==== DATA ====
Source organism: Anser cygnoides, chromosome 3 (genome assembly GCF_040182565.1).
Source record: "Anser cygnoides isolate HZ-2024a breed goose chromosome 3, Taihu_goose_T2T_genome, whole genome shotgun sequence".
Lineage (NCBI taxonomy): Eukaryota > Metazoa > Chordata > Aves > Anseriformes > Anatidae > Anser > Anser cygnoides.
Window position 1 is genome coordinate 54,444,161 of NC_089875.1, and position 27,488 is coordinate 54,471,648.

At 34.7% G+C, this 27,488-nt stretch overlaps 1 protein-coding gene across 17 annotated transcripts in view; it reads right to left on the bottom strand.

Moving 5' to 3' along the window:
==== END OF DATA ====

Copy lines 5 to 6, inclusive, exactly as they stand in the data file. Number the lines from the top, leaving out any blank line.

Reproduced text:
At 34.7% G+C, this 27,488-nt stretch overlaps 1 protein-coding gene across 17 annotated transcripts in view; it reads right to left on the bottom strand.

Moving 5' to 3' along the window: